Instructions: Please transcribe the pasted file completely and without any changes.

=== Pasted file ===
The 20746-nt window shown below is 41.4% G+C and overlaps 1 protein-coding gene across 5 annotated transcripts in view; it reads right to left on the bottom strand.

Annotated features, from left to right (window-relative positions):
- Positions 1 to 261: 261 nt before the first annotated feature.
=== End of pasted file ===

The 20746-nt window shown below is 41.4% G+C and overlaps 1 protein-coding gene across 5 annotated transcripts in view; it reads right to left on the bottom strand.

Annotated features, from left to right (window-relative positions):
- Positions 1 to 261: 261 nt before the first annotated feature.